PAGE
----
Archive for February, 2012

-Contributed by Lizette Royer Barton and Andrew Tannehill

The Center for the History of Psychology receives hundreds of reference requests each year via telephone, email and on-site visitors. So who is conducting research at CHP?  You’d be surprised to learn that it isn’t just historians of psychology. Our patrons are a diverse group researching a variety of topics including my own personal favorite – family history.

Recently we received an email from George Rosenberg in London. Rosenberg came across the Center through a reference to an oral history in King and Wertheimer’s (2005) Max Wertheimer & Gestalt theory. The oral history was conducted by Michael Wertheimer and the interviewee was Anni (Wertheimer) Hornbostel – Michael’s mother and Max Wertheimer’s wife.

It turns out that George’s great uncle, Fritz Rosenberg, was married to Anni Hornbostel’s aunt Emilie Pick! Even cooler – Anni met Max Wertheimer while living with the Rosenbergs and attending the University of Berlin. And as newlyweds Max and Anni lived in a small apartment in Berlin owned by Fritz Rosenberg. Tragically, George informed us that in 1941 the Rosenbergs committed suicide in order to avoid “deportation” and he is currently working on tracking down information about them. We were happy to send a copy of the oral history to Mr. Rosenberg.

Another family oriented request came from a patron searching for materials regarding her grandfather, social psychologist Aaron Hershkowitz. Tara Gould found the Center through a reference to Dr. Hershowitz in the Solomon Asch finding aid which is available to researchers through the OhioLINK Finding Aid Repository.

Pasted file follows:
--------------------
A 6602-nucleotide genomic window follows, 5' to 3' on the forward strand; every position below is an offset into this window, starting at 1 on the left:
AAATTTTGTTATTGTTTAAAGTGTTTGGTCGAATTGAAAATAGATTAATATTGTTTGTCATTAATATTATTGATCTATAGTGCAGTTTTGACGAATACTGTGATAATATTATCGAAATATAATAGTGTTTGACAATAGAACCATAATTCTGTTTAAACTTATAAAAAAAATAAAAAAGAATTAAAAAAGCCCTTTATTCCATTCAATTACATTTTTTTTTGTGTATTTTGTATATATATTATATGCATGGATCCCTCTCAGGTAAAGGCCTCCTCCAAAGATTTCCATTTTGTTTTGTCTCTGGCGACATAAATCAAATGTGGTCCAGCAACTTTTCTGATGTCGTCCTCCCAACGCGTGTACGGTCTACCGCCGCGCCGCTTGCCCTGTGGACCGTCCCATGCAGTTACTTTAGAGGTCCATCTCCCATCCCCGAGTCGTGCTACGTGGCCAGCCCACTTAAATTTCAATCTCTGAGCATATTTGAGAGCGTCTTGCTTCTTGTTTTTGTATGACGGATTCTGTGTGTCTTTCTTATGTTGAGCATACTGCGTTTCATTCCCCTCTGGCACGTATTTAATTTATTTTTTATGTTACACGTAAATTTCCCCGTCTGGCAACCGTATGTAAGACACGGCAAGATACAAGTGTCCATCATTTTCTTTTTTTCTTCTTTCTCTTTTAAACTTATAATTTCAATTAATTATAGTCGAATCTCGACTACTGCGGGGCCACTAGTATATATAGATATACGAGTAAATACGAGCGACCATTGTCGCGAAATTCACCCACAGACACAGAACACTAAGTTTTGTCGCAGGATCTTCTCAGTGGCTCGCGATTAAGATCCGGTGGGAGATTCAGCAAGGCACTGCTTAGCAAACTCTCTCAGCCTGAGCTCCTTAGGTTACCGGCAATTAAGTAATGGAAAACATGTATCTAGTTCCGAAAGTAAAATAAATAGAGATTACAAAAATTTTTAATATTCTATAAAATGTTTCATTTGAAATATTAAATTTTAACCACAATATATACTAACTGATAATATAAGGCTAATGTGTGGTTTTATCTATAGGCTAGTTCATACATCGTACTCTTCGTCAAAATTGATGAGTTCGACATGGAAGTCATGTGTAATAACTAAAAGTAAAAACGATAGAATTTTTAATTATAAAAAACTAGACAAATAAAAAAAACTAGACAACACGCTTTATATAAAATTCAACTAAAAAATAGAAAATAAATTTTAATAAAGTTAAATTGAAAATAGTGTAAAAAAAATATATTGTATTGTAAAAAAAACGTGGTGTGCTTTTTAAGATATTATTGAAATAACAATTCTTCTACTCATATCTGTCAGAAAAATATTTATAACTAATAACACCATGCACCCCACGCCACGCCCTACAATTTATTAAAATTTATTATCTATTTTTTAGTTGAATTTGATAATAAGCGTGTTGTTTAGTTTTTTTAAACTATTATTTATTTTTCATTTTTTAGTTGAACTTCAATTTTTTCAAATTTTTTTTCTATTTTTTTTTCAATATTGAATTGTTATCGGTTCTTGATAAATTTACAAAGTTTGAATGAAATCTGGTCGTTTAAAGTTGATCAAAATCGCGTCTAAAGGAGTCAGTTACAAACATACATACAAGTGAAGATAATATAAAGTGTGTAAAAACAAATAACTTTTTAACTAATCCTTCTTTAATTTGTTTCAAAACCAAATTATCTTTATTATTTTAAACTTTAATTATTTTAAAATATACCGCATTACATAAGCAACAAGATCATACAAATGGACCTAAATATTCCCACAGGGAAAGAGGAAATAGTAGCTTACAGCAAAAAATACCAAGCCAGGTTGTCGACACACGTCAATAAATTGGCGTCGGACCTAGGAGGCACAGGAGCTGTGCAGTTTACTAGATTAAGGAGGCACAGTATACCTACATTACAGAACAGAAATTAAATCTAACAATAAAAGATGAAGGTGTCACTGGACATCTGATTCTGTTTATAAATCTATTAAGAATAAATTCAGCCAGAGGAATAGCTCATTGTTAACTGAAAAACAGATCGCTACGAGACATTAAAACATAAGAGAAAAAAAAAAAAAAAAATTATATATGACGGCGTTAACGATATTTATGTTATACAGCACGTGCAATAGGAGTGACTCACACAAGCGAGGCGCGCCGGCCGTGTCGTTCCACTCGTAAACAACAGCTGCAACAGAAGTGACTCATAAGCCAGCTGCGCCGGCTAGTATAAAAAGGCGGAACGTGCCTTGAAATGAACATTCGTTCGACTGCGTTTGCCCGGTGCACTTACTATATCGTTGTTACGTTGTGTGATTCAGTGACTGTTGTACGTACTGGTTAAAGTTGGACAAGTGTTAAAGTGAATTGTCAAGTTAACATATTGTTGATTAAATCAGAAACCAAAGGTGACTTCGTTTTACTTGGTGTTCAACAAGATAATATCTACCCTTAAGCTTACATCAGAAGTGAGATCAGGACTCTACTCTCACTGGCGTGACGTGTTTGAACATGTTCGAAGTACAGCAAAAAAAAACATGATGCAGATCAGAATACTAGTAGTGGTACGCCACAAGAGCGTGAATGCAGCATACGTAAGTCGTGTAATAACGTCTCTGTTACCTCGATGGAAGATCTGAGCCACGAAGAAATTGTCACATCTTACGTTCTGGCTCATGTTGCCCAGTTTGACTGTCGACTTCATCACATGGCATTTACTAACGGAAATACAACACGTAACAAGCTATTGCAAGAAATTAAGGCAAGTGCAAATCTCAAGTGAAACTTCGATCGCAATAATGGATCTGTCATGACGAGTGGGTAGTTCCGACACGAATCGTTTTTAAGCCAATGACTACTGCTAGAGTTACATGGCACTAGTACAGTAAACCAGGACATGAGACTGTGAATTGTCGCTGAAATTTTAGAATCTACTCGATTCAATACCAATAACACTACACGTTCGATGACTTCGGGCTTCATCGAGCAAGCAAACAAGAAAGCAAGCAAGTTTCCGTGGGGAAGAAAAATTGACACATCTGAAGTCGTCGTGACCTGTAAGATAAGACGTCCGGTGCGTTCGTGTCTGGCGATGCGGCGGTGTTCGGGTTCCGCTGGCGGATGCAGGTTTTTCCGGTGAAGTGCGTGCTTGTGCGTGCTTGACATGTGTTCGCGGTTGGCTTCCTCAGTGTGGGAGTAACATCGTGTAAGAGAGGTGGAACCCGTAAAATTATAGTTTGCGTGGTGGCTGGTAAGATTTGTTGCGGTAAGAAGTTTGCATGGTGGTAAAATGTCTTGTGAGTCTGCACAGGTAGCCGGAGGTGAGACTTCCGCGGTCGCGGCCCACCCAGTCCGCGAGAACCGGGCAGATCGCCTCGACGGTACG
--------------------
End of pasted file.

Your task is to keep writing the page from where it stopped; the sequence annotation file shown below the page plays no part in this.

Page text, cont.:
We were able to locate several letters between Asch and Hershkowitz and several references within two other manuscript collections. We sent the scanned materials to Tara via email (click on images below to enlarge). She hopes to use the them in a film project about her grandfather.

The Center also regularly works with other archives and libraries, sharing information whenever possible.  We recently received a request from a fellow archivist at the Hanns Sachs Library and Archives which is located at the Boston Psychoanalytic Society and Institute.  The archivist was processing the papers of psychoanalyst Felix Deutsch.  In processing his papers, the staff came across a handwritten letter to Deutsch that appeared to be from Abraham Maslow.

However, the authenticity of the letter was in question.  Upon doing some searching online, the archivist found that the Center has a large collection of materials from Abraham Maslow in our manuscript collection.  She e-mailed us to ask if we could scan and send her some handwritten documents by Maslow so that they could authenticate the letter.  We scanned and e-mailed her two such documents from the Maslow papers.  One was a letter to his daughter signed “Dad,” and the other was a paper titled “The Oversold Emerson” which was signed “AH Maslow.”  The archivist replied promptly saying that the documents we sent were sufficient proof that the letter to Deutsch was in fact written by Abraham Maslow.

These are just a few examples of the stories told and mysteries solved here at the Center every day. Stay tuned to the CHP blog and facebook page for more of these tales from the Archives!

Lizette Royer Barton is the Reference Archivist at the Center for the History of Psychology. She handles all requests for research assistance. Andrew Tannehill is a graduate student in the School of Library and Information Science at Kent State University. We are happy to have him completing a practicum here at the CHP.

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